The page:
A trade group for co-ops says the nonprofit, member-owned plans are helping to hold down coverage prices in their markets.

The National Alliance of State Health Co-ops says its 23 member plans now have 400,000 enrollees — up from none on Sept. 30, before open enrollment began.

PPACA drafters created the Consumer Operated and Oriented Plan program to try to increase the level of competition in the commercial health insurance market. Co-ops are supposed to sell coverage through the exchanges mainly in the individual or small-group markets.

Co-ops also can sell coverage outside the exchanges, and they can sell to large groups.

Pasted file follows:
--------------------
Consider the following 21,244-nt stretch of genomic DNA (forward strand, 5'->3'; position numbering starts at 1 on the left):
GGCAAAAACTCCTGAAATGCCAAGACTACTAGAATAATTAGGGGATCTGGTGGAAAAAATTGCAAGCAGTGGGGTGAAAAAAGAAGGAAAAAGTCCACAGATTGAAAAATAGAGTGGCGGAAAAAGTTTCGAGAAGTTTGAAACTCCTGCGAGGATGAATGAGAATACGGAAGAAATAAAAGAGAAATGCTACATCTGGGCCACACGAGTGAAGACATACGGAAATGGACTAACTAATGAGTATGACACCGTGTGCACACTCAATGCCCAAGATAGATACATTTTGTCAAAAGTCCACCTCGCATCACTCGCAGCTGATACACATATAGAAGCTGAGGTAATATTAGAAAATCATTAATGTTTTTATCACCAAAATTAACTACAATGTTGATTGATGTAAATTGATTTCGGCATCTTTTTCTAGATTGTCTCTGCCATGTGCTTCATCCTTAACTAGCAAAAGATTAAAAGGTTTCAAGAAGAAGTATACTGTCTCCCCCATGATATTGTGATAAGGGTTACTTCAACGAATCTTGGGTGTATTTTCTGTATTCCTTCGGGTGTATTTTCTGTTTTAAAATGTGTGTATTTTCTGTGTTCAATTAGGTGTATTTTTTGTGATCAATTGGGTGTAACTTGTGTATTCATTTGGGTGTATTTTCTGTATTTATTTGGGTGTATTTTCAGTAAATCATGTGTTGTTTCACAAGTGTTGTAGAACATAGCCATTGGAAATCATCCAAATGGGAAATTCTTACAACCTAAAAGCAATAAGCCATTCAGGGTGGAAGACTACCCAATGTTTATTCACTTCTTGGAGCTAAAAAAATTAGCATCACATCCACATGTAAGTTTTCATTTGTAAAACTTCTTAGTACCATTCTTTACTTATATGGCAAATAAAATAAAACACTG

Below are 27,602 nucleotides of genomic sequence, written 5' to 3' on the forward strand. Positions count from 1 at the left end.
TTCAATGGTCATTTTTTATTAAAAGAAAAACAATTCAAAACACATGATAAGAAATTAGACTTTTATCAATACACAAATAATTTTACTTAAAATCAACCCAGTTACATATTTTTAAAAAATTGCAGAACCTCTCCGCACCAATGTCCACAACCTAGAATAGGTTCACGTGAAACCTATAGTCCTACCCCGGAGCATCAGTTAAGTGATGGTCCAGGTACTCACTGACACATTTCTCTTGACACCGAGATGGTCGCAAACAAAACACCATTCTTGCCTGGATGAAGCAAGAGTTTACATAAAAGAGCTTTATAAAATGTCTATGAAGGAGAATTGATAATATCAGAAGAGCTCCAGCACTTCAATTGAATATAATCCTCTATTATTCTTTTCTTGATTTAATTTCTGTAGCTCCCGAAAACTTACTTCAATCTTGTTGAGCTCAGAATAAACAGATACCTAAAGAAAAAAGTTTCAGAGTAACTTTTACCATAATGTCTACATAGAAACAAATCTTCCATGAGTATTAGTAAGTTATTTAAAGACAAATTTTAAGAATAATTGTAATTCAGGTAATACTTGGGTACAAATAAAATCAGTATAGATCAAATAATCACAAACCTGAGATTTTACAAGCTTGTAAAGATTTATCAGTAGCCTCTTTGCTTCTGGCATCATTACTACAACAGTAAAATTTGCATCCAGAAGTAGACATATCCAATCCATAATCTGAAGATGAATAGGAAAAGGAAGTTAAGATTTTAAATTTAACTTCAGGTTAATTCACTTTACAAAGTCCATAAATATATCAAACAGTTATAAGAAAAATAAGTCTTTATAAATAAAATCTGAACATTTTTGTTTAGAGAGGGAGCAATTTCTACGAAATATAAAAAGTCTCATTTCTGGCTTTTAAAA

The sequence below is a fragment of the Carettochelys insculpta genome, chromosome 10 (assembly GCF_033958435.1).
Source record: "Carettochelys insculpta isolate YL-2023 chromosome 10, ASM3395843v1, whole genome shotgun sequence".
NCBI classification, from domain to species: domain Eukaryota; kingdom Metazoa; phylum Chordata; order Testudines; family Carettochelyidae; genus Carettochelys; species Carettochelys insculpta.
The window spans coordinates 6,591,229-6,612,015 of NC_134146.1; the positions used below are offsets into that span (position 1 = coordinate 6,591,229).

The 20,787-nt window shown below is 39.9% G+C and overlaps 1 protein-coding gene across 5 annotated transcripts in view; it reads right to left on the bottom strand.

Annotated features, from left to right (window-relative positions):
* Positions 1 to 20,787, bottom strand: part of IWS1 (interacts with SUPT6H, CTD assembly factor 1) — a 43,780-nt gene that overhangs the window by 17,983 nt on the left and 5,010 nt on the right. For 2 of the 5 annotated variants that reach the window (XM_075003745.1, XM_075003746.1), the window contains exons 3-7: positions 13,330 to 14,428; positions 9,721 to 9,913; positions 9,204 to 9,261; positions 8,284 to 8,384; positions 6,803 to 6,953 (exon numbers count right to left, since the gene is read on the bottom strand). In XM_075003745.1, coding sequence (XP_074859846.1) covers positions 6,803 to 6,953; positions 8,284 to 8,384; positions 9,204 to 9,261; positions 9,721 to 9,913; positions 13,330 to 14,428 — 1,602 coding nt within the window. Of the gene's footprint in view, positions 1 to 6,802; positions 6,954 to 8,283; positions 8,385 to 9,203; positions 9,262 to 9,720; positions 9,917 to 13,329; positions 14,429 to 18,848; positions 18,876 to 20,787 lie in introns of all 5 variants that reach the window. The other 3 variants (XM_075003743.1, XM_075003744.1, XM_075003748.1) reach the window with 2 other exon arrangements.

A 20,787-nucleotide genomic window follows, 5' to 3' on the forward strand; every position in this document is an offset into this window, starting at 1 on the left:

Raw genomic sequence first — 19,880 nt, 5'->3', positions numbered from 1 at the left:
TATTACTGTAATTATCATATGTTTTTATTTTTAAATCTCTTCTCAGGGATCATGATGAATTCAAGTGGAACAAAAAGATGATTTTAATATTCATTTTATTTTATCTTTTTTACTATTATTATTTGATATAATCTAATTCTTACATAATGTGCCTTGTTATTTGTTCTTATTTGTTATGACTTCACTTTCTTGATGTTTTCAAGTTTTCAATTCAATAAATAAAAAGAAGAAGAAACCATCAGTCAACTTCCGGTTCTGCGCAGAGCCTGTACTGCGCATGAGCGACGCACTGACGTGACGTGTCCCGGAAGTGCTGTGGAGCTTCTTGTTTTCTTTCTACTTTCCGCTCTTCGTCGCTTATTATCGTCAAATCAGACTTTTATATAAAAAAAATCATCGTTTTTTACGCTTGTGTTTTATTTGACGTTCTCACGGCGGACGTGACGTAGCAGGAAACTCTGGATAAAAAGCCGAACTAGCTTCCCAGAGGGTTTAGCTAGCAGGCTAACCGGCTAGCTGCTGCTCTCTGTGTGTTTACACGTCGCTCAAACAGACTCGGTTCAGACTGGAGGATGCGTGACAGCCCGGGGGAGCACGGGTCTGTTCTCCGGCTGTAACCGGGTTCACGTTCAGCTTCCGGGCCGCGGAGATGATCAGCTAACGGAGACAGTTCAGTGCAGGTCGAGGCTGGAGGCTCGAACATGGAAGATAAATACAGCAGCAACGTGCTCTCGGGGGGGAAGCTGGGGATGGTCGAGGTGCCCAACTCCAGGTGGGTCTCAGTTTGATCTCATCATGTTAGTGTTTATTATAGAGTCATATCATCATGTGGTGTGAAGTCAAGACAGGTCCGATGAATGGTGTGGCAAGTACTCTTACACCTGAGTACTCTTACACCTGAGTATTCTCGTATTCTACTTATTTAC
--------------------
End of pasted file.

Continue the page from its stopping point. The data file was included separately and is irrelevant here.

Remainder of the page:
NASHCO said one study found overall health premiums in a state with a co-op are about 9 percent lower than in those without.

McKinsey analysts found co-ops offered 37 percent of the lowest-priced plans sold through their state exchanges, NASHCO said.

Mark Bertolini, the chairman of Aetna Inc., talked about the co-op effects on coverage prices Thursday during a first-quarter earnings call.

Aetna withdrew from some state exchanges because the company believes the co-ops in those states are charging irrationally low rates, Bertolini said.

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